Formal constitutional and statutory rules further undermine judicial independence, deepening Sri Lanka’s political and ethnic crises and compounding harms to human and constitutional rights. Most importantly, Sri Lanka has two sets of emergency laws – regulations issued under the Public Security Ordinance, No. 25 of 1947, and the 1979 Prevention of Terrorism Act (PTA) – which impose severe limits on courts’ jurisdiction and authority to prevent abusive detention and torture. Emergency regulations and the PTA are used disproportionately in Tamil areas and against Tamil suspects. Without the repeal or radical reform of these laws, continued political alienation of Tamils is virtually assured.

Neither the local magistrate courts nor the provincial high courts provide remedies for illegal or abusive detention under either the emergency laws or the criminal code. Threshold review of detention decisions by magistrates is superficial. The “habeas corpus” remedy putatively available in the high courts rarely succeeds in gaining releases. Some relief can at times be found by filing a “fundamental rights” application in the Supreme Court. But distance, the difficulty of travel, especially for Tamil litigants, and the cost of hiring one of a limited pool of Colombo-based Supreme Court lawyers create impassable barriers for most litigants.

The Supreme Court under Chief Justice Silva did little to alleviate this deficit of justice. To the contrary, its recent opinions tried to cut off options for raising claims in international forums. Silva’s court also intervened at crucial moments in the political process to strike down negotiated agreements designed to address Tamil concerns, thereby strengthening political hardliners among Sinhala nationalist parties and deepening the ethnic divide. While the court has been lauded for recent judgments protecting some rights and invalidating corrupt government contracts, these opinions do not pose a substantial challenge to excessive power of the executive presidency. Judicial interventions against corruption have been sufficiently unpredictable that they provide no real incentive to future office holders to refrain from misusing state resources.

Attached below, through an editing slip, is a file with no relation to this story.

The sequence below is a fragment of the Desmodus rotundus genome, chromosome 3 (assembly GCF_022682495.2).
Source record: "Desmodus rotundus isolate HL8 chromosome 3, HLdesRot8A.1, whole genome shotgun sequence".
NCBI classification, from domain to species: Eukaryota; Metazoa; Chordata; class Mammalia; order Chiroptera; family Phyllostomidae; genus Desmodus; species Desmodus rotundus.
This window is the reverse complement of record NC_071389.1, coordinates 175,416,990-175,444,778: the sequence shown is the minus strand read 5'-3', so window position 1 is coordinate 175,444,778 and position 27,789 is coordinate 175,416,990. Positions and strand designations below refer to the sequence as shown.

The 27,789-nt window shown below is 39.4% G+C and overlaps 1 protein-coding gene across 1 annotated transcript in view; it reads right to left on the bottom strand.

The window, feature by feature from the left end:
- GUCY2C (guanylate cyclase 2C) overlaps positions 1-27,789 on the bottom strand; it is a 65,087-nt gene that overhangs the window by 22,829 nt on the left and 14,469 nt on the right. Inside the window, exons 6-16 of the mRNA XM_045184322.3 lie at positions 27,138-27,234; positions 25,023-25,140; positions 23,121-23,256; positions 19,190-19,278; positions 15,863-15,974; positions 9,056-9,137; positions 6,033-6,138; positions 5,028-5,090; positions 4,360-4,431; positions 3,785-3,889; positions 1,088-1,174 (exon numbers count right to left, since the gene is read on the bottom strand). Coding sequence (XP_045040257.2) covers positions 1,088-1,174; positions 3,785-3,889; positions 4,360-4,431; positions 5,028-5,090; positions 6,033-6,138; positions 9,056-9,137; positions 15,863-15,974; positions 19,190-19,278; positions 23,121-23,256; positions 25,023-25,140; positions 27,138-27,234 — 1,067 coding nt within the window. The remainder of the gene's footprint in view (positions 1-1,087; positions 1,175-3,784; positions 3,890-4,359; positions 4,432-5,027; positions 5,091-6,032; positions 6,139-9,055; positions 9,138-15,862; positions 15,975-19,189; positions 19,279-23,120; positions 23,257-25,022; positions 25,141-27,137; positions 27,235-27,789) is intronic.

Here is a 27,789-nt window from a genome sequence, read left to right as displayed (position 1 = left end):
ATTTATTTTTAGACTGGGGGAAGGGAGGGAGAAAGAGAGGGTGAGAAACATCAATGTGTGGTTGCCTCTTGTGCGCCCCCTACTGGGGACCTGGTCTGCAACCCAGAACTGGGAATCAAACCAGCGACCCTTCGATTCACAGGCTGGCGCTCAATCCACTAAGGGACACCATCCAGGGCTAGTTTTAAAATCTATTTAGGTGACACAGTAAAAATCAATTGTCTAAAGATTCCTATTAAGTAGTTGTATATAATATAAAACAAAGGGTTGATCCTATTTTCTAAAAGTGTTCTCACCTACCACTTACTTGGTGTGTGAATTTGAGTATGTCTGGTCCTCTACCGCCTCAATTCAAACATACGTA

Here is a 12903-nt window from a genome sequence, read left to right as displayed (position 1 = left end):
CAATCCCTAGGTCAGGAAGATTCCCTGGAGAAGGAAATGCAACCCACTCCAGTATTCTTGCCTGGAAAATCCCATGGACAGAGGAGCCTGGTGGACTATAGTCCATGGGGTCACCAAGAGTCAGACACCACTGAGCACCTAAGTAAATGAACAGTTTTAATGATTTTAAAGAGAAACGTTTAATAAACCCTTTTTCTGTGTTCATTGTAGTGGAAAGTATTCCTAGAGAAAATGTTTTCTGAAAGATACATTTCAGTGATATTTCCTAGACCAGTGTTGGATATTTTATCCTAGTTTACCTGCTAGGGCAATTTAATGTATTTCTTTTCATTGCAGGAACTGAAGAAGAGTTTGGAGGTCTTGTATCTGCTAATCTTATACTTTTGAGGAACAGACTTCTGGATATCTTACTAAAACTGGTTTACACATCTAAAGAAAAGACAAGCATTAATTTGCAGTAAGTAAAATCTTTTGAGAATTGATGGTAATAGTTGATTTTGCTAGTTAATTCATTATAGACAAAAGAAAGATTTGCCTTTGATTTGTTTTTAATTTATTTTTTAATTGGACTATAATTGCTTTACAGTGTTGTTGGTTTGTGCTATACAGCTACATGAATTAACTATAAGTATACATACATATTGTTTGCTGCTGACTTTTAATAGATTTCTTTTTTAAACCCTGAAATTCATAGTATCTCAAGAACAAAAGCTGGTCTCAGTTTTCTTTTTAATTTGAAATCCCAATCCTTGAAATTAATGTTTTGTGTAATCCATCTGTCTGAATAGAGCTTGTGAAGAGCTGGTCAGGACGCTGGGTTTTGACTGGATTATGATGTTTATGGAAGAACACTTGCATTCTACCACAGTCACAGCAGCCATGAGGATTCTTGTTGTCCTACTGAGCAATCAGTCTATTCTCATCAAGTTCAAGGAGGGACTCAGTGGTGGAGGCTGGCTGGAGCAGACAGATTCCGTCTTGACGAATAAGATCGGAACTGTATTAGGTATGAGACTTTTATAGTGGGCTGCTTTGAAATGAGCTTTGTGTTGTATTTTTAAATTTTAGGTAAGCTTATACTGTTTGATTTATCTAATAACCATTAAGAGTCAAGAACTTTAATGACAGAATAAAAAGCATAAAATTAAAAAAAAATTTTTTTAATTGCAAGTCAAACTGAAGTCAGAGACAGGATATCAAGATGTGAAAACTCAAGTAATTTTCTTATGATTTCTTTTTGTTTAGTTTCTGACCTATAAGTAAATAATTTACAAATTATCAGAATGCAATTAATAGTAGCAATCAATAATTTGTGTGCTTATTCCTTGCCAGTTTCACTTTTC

The June 2009 retirement of Sarath Silva and the appointment of the most senior member of the Supreme Court, Asoka de Silva, as the new chief justice offer an opportunity for urgently needed reforms to begin. The new chief justice should take immediate steps to depoliticise the JSC, press for a speedy resolution of the constitutional council case currently pending before the court and begin to establish a more favourable climate in the courts for fundamental rights cases and for those challenging detentions under emergency laws. The JSC, chaired by the new chief justice, should order magistrates in areas where LTTE suspects are being held to use their wide powers to visit and monitor the conditions of the more than 10,000 surrendered or suspected members of the LTTE now in state custody. For any reforms to have lasting impact, however, they will need political support from an empowered bench and active bar willing to resist an executive that has shown little commitment to an independent judiciary.

Colombo/Brussels, 30 June 2009